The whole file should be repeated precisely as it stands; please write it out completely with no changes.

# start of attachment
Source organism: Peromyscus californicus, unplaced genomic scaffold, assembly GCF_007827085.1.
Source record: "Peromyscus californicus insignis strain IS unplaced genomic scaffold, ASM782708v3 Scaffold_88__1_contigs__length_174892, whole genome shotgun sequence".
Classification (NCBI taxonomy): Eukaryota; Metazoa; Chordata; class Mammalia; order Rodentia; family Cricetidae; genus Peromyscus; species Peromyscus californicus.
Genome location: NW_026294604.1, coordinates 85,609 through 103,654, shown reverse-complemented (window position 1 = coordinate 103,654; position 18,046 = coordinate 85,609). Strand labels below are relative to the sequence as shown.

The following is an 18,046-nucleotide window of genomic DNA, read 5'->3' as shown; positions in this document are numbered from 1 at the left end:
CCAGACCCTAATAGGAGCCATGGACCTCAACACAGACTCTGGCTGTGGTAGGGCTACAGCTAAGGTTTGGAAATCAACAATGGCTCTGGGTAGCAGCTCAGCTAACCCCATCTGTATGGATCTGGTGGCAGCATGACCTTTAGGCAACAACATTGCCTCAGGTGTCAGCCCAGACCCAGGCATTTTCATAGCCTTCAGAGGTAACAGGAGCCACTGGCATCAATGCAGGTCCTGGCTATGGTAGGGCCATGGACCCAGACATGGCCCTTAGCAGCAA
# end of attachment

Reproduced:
Source organism: Peromyscus californicus, unplaced genomic scaffold, assembly GCF_007827085.1.
Source record: "Peromyscus californicus insignis strain IS unplaced genomic scaffold, ASM782708v3 Scaffold_88__1_contigs__length_174892, whole genome shotgun sequence".
Classification (NCBI taxonomy): Eukaryota; Metazoa; Chordata; class Mammalia; order Rodentia; family Cricetidae; genus Peromyscus; species Peromyscus californicus.
Genome location: NW_026294604.1, coordinates 85,609 through 103,654, shown reverse-complemented (window position 1 = coordinate 103,654; position 18,046 = coordinate 85,609). Strand labels below are relative to the sequence as shown.

The following is an 18,046-nucleotide window of genomic DNA, read 5'->3' as shown; positions in this document are numbered from 1 at the left end:
CCAGACCCTAATAGGAGCCATGGACCTCAACACAGACTCTGGCTGTGGTAGGGCTACAGCTAAGGTTTGGAAATCAACAATGGCTCTGGGTAGCAGCTCAGCTAACCCCATCTGTATGGATCTGGTGGCAGCATGACCTTTAGGCAACAACATTGCCTCAGGTGTCAGCCCAGACCCAGGCATTTTCATAGCCTTCAGAGGTAACAGGAGCCACTGGCATCAATGCAGGTCCTGGCTATGGTAGGGCCATGGACCCAGACATGGCCCTTAGCAGCAA